• Pohja, Elina (Helsingfors universitet, 2015)
    In the labor markets, there exist simultaneously both, unemployed workers and vacant jobs. Due to the market frictions matching these two is not that simple. Matching models have been developed to depict the complexity of forming suitable matches in the labor markets. The government can affect the outcome in the labor markets through different policies. This paper focuses especially on unemployment compensation related policies, i.e. unemployment benefits. It is important to note that the unemployment benefits are used in the economy to promote better matches between workers and vacancies and smooth out consumption. However, they also create possibility for moral hazard; an unemployed worker might just enjoy the unemployment benefits without engaging in intense job search which results in higher unemployment rate. Thus the challenge faced by the government is to balance between the benefits of unemployment compensations and the disincentives they create. In the basic matching model, the effect of unemployment benefits is very straight forward: They increase wages and decrease the labor market tightness thus increasing the unemployment rate. The basic model can still be developed further. This paper presents a model by Cahuc and Zylberberg (2004) that introduces eligibility criteria to the matching model. The idea is, that there are two types of unemployed: ones who are eligible to higher unemployment insurance payment and ones who are ineligible receiving lower compensation depending on the present governmental policy. In this model, raising unemployment benefits received by the eligible can even lower the universal unemployment rate. This paper develops the idea of eligibility model by Cahuc and Zylberberg (2004) even further. Based on the idea of Pissarides (2000), the final model of the paper introduces four different policy parameters - marginal tax rate, tax subsidy and two replacement rates - through which the government can affect the equilibrium outcome, like the unemployment rate. The model suggests that the unemployment rate can be lowered by increasing marginal tax rate, making taxation less progressive or changing the relacement rates. However, making changes in these parameters can be rather controversial. This paper offers some policy recommendations for lowering the unemployment rate, but the results of the model should, however, be interpreted very carefully since economical models can always provide only a partial view on the big picture.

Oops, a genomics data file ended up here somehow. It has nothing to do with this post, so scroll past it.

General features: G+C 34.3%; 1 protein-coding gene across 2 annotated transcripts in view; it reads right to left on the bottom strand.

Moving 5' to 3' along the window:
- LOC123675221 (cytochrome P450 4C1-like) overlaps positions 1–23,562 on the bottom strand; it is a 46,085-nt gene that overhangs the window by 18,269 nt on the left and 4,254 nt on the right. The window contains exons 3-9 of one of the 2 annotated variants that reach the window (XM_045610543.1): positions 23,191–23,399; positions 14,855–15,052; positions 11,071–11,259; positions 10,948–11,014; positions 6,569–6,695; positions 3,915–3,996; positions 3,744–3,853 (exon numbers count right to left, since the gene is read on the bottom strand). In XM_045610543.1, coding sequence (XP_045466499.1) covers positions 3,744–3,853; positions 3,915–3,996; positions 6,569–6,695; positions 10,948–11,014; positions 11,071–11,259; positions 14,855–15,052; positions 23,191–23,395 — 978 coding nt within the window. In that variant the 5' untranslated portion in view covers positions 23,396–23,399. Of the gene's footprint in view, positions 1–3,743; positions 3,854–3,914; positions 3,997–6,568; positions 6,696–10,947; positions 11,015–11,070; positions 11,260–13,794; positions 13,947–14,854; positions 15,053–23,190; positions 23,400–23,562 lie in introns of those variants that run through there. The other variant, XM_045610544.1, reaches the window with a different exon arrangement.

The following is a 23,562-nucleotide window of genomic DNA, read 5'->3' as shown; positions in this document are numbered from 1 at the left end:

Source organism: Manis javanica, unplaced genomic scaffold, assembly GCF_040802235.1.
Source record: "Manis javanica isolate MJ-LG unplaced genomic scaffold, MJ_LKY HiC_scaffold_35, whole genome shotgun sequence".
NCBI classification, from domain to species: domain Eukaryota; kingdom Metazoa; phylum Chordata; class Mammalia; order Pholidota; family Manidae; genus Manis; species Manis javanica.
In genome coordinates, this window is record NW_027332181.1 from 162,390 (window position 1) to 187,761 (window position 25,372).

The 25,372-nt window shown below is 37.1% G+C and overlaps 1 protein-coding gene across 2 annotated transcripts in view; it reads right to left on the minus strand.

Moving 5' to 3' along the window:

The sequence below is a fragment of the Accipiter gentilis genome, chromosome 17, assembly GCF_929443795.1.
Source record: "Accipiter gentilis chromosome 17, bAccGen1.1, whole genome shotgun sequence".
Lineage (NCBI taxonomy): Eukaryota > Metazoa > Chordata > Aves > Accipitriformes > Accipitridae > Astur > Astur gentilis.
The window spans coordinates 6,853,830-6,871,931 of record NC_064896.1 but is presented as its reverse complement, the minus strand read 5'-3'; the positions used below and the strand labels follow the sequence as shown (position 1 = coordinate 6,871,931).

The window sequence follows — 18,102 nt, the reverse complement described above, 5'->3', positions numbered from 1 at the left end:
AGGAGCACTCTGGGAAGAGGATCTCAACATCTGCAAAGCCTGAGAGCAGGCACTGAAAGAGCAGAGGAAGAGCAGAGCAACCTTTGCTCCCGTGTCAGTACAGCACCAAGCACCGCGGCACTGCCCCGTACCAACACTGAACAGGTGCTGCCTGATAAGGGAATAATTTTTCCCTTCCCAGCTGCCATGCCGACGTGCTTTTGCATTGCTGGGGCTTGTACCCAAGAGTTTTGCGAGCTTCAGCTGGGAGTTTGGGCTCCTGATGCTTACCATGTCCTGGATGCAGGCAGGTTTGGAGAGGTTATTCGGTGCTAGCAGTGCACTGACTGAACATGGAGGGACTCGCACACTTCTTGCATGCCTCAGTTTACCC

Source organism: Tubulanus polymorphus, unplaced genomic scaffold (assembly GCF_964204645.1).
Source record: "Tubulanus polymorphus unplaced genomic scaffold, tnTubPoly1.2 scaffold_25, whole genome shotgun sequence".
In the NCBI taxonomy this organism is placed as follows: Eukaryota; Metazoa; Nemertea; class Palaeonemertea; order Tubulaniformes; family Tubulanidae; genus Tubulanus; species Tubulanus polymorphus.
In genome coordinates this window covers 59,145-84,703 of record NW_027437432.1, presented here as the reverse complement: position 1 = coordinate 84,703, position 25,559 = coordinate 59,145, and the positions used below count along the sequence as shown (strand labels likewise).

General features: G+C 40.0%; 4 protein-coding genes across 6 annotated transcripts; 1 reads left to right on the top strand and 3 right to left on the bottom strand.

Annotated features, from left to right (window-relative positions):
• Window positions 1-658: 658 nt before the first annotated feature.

• Järvinen, Jaakko (Helsingin yliopisto, 2019)
    The main thesis of economies of agglomeration is that by increasing the density of employment, economic benefits will follow. In this research, this hypothesis is tested in the context of the Nordic countries by studying if the increases in the employment density affect the regional productivity. This effect between the employment density and regional productivity is called the agglomeration effect. The theoretical background of this effect lies in three fundamental concepts: economies of scale, labor pooling and knowledge spillovers. Cities have their origins in the economies of scale and ag- glomerations of people they comprise of form a fertile base for effective matching between employers and employees. The denser these production centers are populated, the easier it is for the spillovers of innovation and ideas to happen. This study uses a linear ordinary least squares (OLS) model to estimate this effect. The data consists of 70 regional observations and the model comprises of employment density as the explanatory variable, varying number of education level control variables and dummy variables for different countries. Endogeneity of the explanatory variable is also assessed but as the proposed instrument, the total land area of the included regions, proves to be invalid for this particular geographic region, the OLS estimates will serve as the final results. In the previous studies conducted in Europe and in the USA, the magnitude of the agglomeration effect has been found to be between 4.4 and 6 %. This study’s estimates tell the effect to be between 2.1 and 2.9 % in the Nordic countries that is lower than the corresponding values for the aforementioned regions. This result is discussed to stem from the unique geographical and political characteristics of the Nordic regions.